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Department of Physics and Astronomy

The Department of Physics and Astronomy has a rich and long history dating back to the latter part of the 19th century. Our faculty and students are exploring nature at all length scales, from the subatomic (quarks and gluons) to the macroscopic (black holes and dark energy), and everything in between (atomic and biological systems).

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XENON/DARWIN and LUX-ZEPLIN collaboration allows for next-generation dark matter detector

Most of the universe is made up of dark matter, yet dark matter still largely remains a mystery to those who study it. Two collaborations that study dark matter are now joining forces to create the next-generation dark matter detector. This unity will include the Xenon Experiment at Purdue University led by Dr. Rafael Lang.

Stored for 50 Years, Technology is Finally Advanced Enough to Analyze Apollo Moon Samples

If hindsight is 20/20, what is foresight? Foresight like that of NASA leaders in the 1970s who locked 840 pounds of moon rocks and dust in a vault until technology advanced enough to study them accurately deserves at least 20/10. Part of the Apollo Next Generation Sample Analysis Program, Purdue physicist Marc Caffee is studying radionuclides to determine how cosmic radiation has interacted with the moon.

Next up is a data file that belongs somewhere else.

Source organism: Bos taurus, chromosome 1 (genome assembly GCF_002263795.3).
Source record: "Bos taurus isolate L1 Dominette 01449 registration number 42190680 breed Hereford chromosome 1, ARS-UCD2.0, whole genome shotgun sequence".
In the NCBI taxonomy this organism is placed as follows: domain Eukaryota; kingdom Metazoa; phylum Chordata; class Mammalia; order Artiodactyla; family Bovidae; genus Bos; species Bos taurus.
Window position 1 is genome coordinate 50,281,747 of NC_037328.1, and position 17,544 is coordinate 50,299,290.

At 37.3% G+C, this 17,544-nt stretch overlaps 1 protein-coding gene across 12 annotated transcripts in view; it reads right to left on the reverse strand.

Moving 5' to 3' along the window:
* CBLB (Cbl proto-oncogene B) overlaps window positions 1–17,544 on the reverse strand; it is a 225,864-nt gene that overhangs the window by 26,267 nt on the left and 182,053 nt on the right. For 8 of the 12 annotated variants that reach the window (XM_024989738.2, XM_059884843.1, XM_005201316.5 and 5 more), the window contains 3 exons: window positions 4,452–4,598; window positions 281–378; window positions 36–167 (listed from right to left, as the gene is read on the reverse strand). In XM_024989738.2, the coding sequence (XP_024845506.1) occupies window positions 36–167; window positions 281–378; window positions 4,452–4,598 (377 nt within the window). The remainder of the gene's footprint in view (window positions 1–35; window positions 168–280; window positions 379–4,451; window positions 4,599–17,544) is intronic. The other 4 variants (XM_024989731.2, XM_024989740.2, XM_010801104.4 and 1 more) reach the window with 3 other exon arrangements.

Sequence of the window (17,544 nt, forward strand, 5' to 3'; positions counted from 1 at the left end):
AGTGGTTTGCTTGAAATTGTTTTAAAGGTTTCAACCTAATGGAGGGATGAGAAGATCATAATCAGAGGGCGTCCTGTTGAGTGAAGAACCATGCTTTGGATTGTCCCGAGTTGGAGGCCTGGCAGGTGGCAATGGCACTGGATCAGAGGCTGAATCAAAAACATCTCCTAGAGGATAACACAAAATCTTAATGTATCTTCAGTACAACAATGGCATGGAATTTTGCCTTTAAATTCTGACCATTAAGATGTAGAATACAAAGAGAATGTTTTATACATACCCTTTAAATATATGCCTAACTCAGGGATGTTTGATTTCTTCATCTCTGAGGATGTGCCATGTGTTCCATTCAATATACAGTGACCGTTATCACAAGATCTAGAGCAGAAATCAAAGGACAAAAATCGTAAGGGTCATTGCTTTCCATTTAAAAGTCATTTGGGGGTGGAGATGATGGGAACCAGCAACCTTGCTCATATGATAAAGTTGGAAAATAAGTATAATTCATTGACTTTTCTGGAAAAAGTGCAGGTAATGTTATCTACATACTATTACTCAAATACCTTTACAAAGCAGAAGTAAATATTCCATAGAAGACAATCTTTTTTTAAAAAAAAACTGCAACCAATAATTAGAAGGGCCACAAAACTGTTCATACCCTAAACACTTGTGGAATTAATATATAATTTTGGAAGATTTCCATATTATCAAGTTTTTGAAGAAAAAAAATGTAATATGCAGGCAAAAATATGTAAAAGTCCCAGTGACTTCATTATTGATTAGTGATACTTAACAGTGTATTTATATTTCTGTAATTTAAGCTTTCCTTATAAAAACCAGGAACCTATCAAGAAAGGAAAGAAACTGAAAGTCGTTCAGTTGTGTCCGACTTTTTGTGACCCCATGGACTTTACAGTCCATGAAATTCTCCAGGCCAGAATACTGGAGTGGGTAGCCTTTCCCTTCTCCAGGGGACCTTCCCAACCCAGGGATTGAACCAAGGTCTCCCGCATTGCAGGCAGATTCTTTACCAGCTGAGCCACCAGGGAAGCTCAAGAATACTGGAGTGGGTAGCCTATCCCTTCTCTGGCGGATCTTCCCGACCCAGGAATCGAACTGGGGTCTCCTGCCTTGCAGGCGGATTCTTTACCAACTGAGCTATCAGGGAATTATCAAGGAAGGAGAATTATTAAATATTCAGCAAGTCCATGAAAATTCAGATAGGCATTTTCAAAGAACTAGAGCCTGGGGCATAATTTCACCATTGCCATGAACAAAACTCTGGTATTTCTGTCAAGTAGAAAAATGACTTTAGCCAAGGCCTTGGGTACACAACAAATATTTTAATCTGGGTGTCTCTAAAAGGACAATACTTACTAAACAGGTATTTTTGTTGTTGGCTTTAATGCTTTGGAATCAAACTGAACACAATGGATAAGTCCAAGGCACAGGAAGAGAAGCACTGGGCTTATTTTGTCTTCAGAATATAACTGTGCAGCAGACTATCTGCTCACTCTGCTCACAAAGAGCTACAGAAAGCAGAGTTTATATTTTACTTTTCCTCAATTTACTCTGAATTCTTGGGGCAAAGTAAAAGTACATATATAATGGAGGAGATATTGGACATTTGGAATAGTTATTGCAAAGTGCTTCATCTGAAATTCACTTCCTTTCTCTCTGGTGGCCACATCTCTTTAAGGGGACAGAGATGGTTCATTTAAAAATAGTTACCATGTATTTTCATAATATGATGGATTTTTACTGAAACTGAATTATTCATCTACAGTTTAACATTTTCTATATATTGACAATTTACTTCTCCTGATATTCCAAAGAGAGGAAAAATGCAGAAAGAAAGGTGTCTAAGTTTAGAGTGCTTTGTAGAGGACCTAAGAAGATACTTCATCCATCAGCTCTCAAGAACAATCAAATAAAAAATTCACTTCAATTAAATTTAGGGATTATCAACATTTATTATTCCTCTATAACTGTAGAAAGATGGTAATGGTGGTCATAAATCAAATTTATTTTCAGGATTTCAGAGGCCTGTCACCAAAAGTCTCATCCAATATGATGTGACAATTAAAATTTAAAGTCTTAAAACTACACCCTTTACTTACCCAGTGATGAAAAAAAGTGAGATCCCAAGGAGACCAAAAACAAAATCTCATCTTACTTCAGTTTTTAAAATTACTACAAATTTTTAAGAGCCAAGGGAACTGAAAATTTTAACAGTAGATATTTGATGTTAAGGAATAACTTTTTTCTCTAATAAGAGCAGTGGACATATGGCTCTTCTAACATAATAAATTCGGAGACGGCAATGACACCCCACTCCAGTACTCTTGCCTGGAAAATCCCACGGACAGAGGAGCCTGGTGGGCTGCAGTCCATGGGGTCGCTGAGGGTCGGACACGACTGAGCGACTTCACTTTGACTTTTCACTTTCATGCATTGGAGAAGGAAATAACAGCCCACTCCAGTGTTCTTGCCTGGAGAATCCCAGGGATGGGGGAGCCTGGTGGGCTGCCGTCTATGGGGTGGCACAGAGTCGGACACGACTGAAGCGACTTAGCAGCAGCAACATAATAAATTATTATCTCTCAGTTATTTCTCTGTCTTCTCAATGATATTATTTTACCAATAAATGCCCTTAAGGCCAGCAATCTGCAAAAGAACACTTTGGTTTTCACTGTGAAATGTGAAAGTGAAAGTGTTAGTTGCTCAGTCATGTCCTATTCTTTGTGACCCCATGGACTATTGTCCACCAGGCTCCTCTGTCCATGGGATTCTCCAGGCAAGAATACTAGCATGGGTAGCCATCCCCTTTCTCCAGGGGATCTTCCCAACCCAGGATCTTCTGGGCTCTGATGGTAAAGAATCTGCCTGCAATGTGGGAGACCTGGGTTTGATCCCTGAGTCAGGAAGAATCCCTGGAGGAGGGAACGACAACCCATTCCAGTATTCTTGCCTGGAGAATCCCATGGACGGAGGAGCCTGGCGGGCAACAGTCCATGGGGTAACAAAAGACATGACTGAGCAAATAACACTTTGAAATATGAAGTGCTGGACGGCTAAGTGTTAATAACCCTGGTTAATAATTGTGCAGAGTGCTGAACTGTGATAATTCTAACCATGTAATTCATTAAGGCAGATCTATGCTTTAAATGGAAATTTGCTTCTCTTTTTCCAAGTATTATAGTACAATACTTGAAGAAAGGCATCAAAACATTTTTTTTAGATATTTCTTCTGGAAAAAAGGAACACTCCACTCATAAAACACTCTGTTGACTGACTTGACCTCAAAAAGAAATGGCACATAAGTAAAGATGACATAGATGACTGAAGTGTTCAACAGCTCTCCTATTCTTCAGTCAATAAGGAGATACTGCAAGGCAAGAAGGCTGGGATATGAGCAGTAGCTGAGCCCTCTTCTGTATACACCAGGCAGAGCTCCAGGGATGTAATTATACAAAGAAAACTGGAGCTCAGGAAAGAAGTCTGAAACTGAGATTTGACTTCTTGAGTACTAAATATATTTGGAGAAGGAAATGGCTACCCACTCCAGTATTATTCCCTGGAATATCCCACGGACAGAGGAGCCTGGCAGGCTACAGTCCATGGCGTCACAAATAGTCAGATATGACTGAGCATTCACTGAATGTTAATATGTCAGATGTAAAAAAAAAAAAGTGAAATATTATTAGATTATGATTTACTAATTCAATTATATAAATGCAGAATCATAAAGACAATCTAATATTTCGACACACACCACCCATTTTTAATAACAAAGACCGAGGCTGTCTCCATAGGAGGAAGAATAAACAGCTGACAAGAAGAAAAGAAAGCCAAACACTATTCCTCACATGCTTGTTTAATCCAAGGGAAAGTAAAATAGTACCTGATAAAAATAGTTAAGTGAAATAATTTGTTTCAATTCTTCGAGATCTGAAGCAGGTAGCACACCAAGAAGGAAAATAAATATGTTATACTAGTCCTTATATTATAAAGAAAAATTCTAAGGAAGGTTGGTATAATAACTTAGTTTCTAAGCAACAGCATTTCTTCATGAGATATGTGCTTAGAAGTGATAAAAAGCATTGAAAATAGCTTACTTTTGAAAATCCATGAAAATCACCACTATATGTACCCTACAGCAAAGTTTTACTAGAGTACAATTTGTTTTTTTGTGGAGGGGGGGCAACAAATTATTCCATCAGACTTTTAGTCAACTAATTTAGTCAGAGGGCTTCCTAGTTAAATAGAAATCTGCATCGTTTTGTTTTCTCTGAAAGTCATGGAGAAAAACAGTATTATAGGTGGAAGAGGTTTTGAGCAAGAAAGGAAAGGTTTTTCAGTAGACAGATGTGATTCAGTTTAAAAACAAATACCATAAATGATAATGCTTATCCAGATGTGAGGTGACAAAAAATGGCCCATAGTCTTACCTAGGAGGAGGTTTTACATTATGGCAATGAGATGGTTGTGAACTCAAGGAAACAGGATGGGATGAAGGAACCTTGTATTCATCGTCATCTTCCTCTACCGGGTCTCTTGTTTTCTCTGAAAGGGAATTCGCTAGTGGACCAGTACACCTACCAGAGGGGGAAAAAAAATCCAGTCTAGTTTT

Wall Street Journal, Realtor.com place Greater Lafayette among top housing markets in U.S.

Inaugural Emerging Markets Index ranks Greater Lafayette sixth among nation’s top 300 housing markets. Lindsay Mason didn’t want to love Greater Lafayette. She just couldn’t help herself. The native Bostonian had understandable reservations about uprooting French Knot — a knitwear company she co-founded with her parents in Massachusetts — when Purdue University offered her husband, Dan Milisavljevic, a tenure-track professorship in physics and astronomy.

Soaking up the sun: Artificial photosynthesis promises a clean, sustainable source of energy

Biophysicists are studying artificial photosynthesis as a sustainable source of energy. Yulia Pushkar of Purdue University's Department of Physics and Astronomy is featured in this article from the National Science Foundation.

Still taking giant leaps from lunar small steps: Purdue scientists analyze moon dust collected by Apollo 17 astronauts

Humans have not set foot on the moon for nearly 50 years, but the Apollo moon missions aren’t over. The echoes from Neil Armstrong’s first steps are still helping scientists make giant leaps in understanding the moon’s geology. Now, Purdue University scientists including Michelle Thompson, an assistant professor of EAPS in Purdue’s College of Science, and Marc Caffee, professor of Physics and Astronomy in the Department of Astronomy and Physics, are both working on teams that will analyze some of the moon rocks and lunar soil samples from that mission.

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Department of Physics and Astronomy, 525 Northwestern Avenue, West Lafayette, IN 47907-2036 • Phone: (765) 494-3000 • Fax: (765) 494-0706

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